What's good and bad about contraceptive products? A best-worst attribute experiment comparing the values of women consumers and GPs

Adis International
Publication Type:
Journal Article
Pharmacoeconomics, 2012, 30 (12), pp. 1187 - 1202
Issue Date:
Full metadata record
Files in This Item:
Filename Description SizeFormat
2010005463OK.pdf499.12 kBAdobe PDF
Our objectives were to compare women's (consumers') preferences and GPs' (providers') views in relation to existing and new contraceptive methods, and particularly to examine what factors increase the acceptability of different contraceptive products. Women and GPs agree that longer-acting methods with less bleeding are important features in preferred methods of contraception; however, women are also attracted to products involving less invasive modes of administration. While the vaginal ring may fill the niche in Australia for a relatively non-invasive, moderately long-acting and effective contraceptive, the results of this study indicate that GPs will need to promote the benefits of the vaginal ring to overcome negative perceptions about this method among women who may benefit from using it.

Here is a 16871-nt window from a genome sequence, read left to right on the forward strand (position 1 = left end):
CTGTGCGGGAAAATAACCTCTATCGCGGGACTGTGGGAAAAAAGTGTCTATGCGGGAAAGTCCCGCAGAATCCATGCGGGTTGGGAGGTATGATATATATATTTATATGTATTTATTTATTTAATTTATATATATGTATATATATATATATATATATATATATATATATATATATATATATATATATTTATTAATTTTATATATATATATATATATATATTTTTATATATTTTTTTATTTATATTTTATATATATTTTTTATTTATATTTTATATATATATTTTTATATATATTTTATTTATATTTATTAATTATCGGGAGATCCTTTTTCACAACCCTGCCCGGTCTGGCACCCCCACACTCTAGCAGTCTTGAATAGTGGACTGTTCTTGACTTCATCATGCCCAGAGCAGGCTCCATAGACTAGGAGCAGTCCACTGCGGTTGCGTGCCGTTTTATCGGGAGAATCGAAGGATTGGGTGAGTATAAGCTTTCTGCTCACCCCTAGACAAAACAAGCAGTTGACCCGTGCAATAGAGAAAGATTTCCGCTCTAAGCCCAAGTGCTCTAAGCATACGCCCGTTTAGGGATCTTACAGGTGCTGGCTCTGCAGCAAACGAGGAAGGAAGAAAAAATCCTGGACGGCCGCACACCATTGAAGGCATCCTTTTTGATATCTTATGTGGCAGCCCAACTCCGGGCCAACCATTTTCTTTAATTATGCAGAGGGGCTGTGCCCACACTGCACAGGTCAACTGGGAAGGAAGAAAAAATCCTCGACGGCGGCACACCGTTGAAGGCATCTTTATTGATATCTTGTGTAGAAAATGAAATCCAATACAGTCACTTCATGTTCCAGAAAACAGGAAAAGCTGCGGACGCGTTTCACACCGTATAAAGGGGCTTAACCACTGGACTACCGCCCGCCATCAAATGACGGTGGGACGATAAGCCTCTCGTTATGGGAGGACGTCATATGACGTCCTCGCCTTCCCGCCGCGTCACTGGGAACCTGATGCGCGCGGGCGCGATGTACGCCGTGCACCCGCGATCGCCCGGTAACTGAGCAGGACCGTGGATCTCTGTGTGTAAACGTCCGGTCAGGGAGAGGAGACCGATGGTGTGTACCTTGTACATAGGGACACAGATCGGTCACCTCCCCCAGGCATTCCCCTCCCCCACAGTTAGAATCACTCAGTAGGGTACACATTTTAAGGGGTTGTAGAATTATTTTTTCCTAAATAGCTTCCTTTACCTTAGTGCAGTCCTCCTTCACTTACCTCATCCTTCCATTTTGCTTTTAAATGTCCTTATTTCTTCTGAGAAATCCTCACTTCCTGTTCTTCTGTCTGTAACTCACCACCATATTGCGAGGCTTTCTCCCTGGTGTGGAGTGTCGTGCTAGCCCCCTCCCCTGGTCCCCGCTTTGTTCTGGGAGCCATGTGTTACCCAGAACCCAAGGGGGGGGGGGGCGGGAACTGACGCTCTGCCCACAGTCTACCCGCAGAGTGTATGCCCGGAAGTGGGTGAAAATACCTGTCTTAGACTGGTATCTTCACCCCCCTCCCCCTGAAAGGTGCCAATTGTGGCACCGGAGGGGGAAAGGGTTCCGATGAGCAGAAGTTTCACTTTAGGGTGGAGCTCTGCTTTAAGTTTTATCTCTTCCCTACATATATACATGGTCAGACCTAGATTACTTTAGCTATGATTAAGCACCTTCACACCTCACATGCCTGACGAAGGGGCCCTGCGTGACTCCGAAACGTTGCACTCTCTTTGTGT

Please use this identifier to cite or link to this item: